When James Lawrence was promoted to Captain and deemed too senior to command Hornet, command passed to newly promoted Master Commandant James Biddle. Biddle had been First Lieutenant of Hornet’s sister Wasp when she fought HMS Frolic and was subsequently captured by a British ship of the line. Earlier, he had also been aboard the USS Philadelphia when she ran aground and was captured in Tripoli. He spent several months in captivity following both occasions. He had seen a great deal of action, but not much success, and it can be safely assumed that he looked upon his command of Hornet as a chance to achieve what he must have felt was long overdue.
After some refitting and re-provisioning, Hornet sailed with Commodore Stephen Decatur’s squadron consisting of United States and Macedonian on May 24th 1813. To evade the British ships watching the southerly approaches to New York near Sandy Hook, Decatur led his squadron north through Hell Gate and up the East River into Long Island Sound – a daring maneuver of itself, considering the treacherous currents and rocks that lined the passage.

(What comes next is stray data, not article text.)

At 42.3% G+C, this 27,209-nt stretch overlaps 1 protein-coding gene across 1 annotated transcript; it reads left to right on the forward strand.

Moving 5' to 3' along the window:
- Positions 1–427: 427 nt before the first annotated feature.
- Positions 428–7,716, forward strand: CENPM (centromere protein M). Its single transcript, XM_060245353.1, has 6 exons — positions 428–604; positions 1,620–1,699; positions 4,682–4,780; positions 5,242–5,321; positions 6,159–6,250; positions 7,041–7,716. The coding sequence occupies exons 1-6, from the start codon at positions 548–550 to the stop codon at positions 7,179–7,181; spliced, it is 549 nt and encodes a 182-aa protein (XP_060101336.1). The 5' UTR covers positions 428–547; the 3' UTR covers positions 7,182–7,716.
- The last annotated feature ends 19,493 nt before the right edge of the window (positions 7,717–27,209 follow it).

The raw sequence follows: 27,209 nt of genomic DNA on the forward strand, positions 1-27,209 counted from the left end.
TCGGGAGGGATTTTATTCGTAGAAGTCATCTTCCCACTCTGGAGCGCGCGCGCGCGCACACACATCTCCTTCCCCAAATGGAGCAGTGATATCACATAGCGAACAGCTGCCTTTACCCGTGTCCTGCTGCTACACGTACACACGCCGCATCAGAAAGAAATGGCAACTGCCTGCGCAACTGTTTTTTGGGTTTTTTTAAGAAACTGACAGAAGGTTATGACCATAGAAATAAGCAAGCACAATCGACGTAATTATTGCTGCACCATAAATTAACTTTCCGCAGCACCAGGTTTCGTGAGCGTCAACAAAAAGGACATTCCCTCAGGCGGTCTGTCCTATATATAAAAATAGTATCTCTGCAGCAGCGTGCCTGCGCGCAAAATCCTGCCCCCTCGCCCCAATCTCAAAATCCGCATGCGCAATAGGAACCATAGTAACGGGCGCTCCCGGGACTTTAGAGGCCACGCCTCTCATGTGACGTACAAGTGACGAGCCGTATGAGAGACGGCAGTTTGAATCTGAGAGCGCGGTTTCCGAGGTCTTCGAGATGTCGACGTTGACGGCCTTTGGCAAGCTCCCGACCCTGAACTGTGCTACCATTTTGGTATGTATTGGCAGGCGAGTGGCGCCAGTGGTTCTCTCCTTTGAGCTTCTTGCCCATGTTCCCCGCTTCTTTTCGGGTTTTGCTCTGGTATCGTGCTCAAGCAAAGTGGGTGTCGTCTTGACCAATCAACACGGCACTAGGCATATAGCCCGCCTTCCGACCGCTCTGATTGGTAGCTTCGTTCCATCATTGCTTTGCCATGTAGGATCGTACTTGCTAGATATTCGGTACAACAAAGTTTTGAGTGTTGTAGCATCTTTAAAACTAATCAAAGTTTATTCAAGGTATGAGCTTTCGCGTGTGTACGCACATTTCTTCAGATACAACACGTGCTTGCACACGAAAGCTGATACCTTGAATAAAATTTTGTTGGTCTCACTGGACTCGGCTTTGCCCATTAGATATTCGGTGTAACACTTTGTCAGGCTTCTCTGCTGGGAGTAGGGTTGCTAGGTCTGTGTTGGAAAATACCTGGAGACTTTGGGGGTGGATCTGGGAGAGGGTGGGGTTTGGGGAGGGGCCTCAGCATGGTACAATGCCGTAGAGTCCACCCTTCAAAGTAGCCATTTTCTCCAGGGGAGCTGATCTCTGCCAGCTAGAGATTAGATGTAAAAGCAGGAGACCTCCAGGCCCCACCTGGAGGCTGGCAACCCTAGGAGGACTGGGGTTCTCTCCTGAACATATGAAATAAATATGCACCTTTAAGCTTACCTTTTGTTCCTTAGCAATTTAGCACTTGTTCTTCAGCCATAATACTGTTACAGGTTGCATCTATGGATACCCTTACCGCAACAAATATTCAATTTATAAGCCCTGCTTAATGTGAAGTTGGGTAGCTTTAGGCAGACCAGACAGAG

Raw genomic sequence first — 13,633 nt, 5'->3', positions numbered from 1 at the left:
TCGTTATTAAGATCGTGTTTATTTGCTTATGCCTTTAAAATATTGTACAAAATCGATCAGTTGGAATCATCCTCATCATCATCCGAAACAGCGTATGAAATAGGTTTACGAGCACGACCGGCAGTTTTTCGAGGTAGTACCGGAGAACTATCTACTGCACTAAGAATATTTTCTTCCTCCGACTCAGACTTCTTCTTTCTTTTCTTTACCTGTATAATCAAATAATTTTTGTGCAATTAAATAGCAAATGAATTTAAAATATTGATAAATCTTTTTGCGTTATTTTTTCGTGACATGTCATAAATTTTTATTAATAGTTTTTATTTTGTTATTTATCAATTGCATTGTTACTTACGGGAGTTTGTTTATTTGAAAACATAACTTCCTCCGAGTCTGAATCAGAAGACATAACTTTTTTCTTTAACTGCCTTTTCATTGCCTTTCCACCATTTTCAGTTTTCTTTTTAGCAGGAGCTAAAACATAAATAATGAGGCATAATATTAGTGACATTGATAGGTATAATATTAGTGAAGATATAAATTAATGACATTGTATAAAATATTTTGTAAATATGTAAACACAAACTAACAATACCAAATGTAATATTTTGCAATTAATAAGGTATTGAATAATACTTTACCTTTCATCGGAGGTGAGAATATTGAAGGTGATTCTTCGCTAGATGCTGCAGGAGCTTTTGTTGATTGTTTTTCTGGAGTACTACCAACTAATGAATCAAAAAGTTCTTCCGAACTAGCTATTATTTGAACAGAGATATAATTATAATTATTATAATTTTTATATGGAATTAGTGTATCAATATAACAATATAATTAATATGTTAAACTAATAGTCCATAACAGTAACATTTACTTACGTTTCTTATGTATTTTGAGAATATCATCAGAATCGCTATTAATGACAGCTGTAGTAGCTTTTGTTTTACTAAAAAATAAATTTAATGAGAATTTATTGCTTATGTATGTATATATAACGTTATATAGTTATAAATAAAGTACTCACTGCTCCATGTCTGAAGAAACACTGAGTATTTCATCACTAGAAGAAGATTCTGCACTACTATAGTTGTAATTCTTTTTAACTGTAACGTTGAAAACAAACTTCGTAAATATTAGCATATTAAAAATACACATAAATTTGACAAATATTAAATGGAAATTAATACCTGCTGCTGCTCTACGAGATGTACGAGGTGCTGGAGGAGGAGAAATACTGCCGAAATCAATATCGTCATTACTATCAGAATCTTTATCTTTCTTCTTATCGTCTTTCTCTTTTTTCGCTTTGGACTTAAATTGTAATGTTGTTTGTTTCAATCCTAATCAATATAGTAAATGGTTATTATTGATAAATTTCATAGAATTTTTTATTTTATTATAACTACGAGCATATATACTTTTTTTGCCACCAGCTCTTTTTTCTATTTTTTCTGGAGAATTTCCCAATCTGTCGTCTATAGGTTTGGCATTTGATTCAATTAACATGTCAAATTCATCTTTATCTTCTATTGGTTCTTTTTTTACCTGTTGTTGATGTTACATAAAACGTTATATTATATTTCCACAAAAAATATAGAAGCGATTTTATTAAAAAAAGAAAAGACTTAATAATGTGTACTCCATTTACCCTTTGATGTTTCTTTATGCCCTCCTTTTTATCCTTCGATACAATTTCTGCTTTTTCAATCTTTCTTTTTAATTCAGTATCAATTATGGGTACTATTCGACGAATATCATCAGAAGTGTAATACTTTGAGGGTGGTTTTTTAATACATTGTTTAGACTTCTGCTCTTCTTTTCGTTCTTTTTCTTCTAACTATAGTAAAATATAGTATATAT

Making his way up Long Island Sound, Decatur anchored his squadron in Gardner’s Bay to wait for an opportunity to slip past the British blockading squadron. On June 1st, he decided to make a break for the open sea. However the timing was imperfect, and they were soon discovered and chased by superior forces into New London. Working their way up the Thames River, Decatur in United States and the Captain of Macedonian positioned themselves for what they were sure would be a long wait. Biddle, however, had different ideas for Hornet.
Biddle immediately applied to Decatur for permission to run the blockade. But the two British 74-gun ships and frigate that had chased them into the Thames were soon augmented by another frigate and several smaller ships. Commanding the British squadron was Sir Thomas Hardy, Lord Nelson’s Flag Captain at the Battle of Trafalgar seven and a half years earlier. His ships were now anchored across the mouth of the river, ready to thwart any attempt to escape.